Our Frequently Asked Questions
It’s natural for people to panic when they smell an odor coming from their heater or furnace, but odors don’t always mean something is getting ready to explode.
Here are the most common causes of odors coming from your furnace.
When you turn your furnace on for the first time after sitting idle all summer, you’ll probably smell an odor, typically dust that’s settled inside the system. When you turn the heater on, it burns the dust as it heats up, and the odor moves throughout your home’s venting system.
Burning dust isn’t cause for alarm and will usually dissipate after a few minutes. However, if you still smell an odor after an hour or so, call an HVAC technician to investigate.
Clogged Air Filter
If your air filter is clogged, your system works harder to do its job, which can cause it to overheat, causing a burning odor. Also, clogged filters contain dirt particles that may burn off as the system gets hot, releasing a smell.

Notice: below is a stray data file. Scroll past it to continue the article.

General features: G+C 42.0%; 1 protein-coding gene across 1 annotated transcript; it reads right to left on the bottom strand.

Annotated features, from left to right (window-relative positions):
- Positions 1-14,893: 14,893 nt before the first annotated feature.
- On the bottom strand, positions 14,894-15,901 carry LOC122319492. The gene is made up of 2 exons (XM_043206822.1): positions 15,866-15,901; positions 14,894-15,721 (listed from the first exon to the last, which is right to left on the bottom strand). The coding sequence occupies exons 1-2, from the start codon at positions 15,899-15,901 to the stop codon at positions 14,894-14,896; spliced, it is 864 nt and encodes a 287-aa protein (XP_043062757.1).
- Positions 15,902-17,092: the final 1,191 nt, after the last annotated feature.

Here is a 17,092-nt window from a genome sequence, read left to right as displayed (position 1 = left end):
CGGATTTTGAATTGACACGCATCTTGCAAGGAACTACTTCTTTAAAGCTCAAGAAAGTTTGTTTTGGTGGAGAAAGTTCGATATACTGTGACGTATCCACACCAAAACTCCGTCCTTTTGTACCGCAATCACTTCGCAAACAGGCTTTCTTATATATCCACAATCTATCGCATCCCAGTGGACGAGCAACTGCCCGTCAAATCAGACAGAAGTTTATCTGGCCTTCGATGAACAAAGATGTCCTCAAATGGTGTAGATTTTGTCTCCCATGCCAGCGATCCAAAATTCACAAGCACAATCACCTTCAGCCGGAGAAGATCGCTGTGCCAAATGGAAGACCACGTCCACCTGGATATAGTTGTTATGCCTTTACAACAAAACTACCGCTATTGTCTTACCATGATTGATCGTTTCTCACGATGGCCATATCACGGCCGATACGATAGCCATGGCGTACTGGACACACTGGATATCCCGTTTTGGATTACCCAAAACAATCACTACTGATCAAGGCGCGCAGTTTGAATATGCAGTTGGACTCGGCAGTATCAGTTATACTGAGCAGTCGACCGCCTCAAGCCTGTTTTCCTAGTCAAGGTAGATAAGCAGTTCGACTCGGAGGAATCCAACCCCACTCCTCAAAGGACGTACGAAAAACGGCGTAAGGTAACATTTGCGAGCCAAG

Electrical Burning Odor
Most newer heaters have safety features that shut the system down when they sense it’s beginning to overheat. Without this feature, the heater is at risk of malfunctioning and causing an electrical fire. If you notice a burning odor, shut the system off and call an HVAC specialist as soon as possible.
The odor of burning plastic could be caused by a foreign object that got into the system, like a child’s toy, which begins melting as the heater heats up. Another common cause of burning plastic odor is if the wire casings fail and melt. Regardless of the cause, if you smell an odor of burning plastic, shut off the system and call for help.
Your furnace probably runs on natural gas as a fuel source, so naturally, people want to know if there’s a fire risk and how to protect themselves.
First off, yes, a furnace can catch on fire. According to the National Fire Protection Association, home heating fires are a leading cause of fires in U.S. homes.
People rely more heavily on their heaters to keep them warm as cold weather sets in.
Here are some steps you can take to prevent a heating fire.
Protect Your Heater Motor from Overheating